Palin Legal Fund Violates Ethics Laws (Maybe)
In the wake of Sarah Palin’s bizarre and unexpected resignation halfway through her term as Alaska governor, many speculated that a scandal was in the offing. If this is it, it’s pretty thin:
An independent investigator has found evidence that Gov. Sarah Palin may have violated ethics laws by accepting private donations to pay her legal debts, in the latest legal distraction for the former vice presidential candidate as she prepares to leave office this week.
The report obtained by The Associated Press says Palin is securing unwarranted benefits and receiving improper gifts through the Alaska Fund Trust, set up by supporters.
An investigator for the state Personnel Board says in his July 14 report that there is probable cause to believe Palin used or attempted to use her official position for personal gain because she authorized the creation of the trust as the “official” legal defense fund.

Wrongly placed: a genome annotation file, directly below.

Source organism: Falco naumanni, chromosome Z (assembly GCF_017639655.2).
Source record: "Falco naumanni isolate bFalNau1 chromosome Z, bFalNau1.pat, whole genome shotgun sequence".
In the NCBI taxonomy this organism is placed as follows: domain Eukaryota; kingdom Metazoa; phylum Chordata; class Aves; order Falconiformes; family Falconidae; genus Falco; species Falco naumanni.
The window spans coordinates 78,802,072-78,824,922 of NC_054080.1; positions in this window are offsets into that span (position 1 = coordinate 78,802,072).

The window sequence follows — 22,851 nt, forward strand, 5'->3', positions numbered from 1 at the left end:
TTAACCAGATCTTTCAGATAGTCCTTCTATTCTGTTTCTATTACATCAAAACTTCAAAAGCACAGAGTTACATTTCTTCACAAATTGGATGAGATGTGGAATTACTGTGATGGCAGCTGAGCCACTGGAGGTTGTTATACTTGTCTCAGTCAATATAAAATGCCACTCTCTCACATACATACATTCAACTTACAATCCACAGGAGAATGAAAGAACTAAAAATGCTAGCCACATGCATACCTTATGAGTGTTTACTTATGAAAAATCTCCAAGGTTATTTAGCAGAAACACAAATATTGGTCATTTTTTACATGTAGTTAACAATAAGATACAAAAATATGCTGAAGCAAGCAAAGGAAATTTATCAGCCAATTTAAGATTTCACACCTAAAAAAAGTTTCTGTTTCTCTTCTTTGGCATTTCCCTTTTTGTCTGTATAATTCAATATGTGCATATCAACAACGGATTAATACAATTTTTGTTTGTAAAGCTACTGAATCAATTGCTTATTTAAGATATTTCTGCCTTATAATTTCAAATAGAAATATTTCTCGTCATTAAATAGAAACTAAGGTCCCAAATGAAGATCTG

The practical effect of the ruling on Palin will be more financial than anything else. The report recommends that Palin refuse to accept payment from the defense fund, and that the complaint be resolved without a formal hearing before the Alaska Personnel Board.
Lots of politicians have “legal defense funds,” which have always struck me as unseemly but apparently not illegal. Apparently, Alaska law is more strict.
In his report, attorney Thomas Daniel said his interpretation of the ethics act is consistent with common sense. An ordinary citizen facing legal charges is not likely to be able to generate donations to a legal defense fund, he wrote. “In contrast, Governor Palin is able to generate donations because of the fact that she is a public official and a public figure. Were it not for the fact that she is governor and a national political figure, it is unlikely that many citizens would donate money to her legal defense fund.”
No doubt and I agree with that as an ethical standard. Then again, ordinary citizens typically don’t have frivolous lawsuits filed against them as payback for political disputes.